That means that AdBlue consumption is slightly higher than the Deere – expect a rate of roughly 7% – but there’s no expensive particulate filter to replace.
The shift to Stage 5 also saw engine service intervals climb from 600 to 750 hours and transmission oil changes increase by 25% to 1,500 hours.
Just like the cab, the 19-speed Power Command powershift gearbox is now more than a decade old.
It’s likely to be phased out in the coming years, with the three-range, eight speed double-clutch Dynamic Command system currently available in the T6s and Case Maxxums rumoured to be its replacement.
In its most basic form, the Power Command has 18 clutchlessly shifted speeds and a 40kph maximum, but higher-spec models have 19 speeds that delivers 50kph, or 40kph at lower revs.
The gearbox has fewer speeds than its rivals, so shifts are a little more noticeable, but it’s the clutch pack move between 12 and 13 that is most aggressive.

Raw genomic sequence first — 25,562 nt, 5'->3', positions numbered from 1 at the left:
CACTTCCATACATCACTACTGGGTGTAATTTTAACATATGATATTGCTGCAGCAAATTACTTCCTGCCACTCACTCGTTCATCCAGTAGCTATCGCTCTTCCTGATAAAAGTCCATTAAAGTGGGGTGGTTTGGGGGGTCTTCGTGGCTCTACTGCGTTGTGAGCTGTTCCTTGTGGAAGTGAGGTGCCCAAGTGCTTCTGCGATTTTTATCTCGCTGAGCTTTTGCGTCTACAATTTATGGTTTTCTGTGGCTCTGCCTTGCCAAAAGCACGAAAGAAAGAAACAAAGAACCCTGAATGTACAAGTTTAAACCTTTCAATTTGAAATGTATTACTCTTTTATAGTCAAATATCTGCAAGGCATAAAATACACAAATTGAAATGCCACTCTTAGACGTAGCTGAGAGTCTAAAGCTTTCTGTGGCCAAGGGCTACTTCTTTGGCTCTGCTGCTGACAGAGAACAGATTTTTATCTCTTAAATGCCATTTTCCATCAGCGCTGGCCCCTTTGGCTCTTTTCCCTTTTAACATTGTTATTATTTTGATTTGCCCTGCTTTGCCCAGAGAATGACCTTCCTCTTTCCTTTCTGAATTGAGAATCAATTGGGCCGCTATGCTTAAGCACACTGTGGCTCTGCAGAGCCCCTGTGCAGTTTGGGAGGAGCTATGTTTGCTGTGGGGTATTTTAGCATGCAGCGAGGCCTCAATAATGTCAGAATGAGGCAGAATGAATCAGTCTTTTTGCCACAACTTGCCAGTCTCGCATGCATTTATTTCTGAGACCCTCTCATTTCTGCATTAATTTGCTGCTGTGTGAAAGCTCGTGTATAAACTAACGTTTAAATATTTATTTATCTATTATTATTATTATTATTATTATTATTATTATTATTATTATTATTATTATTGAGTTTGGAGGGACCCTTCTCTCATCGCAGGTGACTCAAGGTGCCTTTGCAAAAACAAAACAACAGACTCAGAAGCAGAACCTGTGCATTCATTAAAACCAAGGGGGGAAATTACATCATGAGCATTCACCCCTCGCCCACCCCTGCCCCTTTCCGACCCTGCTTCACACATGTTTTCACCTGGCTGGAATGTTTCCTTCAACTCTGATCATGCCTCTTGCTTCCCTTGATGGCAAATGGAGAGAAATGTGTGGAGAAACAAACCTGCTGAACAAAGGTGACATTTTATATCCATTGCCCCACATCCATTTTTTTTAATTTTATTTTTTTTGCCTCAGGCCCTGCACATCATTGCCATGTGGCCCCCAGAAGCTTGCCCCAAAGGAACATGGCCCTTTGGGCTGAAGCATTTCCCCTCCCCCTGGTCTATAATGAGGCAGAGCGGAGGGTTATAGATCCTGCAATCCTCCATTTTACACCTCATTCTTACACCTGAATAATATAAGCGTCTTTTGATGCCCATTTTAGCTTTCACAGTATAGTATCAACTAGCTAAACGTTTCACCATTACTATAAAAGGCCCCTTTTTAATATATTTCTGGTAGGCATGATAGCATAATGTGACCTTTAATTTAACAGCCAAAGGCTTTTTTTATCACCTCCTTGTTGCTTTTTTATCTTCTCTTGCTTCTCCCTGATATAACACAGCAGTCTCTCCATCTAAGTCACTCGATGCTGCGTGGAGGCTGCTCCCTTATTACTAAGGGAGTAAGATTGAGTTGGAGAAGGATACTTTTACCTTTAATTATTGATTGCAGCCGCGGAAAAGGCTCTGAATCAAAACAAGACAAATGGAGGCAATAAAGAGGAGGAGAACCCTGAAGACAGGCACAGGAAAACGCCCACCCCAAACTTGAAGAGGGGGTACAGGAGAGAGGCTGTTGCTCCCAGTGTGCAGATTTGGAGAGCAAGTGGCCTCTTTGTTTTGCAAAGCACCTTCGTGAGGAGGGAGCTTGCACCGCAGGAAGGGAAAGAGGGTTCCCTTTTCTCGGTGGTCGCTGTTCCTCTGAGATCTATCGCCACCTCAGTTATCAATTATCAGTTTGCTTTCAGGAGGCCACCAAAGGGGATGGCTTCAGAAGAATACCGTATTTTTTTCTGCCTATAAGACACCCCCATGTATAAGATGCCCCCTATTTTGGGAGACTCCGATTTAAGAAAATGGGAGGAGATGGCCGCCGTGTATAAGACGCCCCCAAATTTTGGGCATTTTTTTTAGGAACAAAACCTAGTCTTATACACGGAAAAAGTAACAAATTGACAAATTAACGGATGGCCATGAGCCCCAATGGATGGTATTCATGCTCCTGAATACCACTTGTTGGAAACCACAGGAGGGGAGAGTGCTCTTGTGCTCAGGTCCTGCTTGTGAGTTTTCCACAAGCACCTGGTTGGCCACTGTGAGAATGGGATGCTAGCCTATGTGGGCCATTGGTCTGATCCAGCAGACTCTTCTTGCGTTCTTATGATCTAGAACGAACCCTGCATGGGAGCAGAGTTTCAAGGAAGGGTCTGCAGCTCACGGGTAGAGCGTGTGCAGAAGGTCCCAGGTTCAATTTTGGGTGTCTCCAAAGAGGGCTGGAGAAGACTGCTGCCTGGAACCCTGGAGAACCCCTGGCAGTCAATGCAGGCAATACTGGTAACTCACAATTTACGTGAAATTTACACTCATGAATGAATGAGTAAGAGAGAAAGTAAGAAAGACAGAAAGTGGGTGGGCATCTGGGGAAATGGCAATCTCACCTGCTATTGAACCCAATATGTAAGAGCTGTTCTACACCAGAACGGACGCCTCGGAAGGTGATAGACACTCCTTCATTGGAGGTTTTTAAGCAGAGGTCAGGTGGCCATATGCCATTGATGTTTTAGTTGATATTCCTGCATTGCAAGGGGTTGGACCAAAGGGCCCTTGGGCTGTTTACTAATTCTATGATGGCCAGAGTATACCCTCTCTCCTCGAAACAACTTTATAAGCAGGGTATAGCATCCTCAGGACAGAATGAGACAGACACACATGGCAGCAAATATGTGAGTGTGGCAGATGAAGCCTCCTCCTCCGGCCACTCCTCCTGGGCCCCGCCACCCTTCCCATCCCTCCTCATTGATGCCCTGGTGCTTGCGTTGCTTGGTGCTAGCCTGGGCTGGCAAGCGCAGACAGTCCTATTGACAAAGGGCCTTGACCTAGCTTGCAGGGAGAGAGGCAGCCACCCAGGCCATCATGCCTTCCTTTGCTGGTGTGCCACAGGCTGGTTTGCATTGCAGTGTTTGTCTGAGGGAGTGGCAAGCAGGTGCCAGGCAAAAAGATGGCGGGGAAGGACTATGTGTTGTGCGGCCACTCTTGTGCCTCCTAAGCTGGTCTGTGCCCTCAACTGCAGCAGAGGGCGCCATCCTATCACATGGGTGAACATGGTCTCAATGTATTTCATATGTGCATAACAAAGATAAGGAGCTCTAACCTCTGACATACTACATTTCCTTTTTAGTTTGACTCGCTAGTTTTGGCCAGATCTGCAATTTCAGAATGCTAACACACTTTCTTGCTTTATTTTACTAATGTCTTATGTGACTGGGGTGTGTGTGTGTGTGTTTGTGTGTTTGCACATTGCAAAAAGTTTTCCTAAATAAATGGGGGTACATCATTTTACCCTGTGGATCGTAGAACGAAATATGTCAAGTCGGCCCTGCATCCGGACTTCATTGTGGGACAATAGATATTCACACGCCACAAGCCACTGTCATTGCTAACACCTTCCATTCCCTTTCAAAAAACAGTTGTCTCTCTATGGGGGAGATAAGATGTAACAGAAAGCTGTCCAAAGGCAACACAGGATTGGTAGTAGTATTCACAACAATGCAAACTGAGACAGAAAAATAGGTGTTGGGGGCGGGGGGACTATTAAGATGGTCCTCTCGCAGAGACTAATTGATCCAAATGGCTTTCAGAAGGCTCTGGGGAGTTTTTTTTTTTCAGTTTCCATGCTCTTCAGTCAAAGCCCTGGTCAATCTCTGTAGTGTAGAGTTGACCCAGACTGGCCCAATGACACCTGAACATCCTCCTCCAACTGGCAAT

Though New Holland has done work to lessen its lumpiness, it is best avoided when under any sort of load, particularly soon after start-up, when the oil is still cold.
It also means the road-going auto mode won’t downshift below gear 13 to avoid any big breaks in drive.
Auto field mode is distinctly unsophisticated. The easiest way to set it is to find a comfortable working speed – abotd 7kph in the case of our ploughing work – and press the auto button.
This initially forms a range of plus or minus two gears either side of the one engaged, though it can be tweaked up to a 14th gear ceiling (which equates to 19.9kph at full chat) using the up/down shift buttons.
We found automatic gear shifts on the slow side, so in fields with variable soil types, it is easiest to control things manually.
It means the driver still decides on the revs – most likely via the hand throttle – and it’s not possible to set a target speed.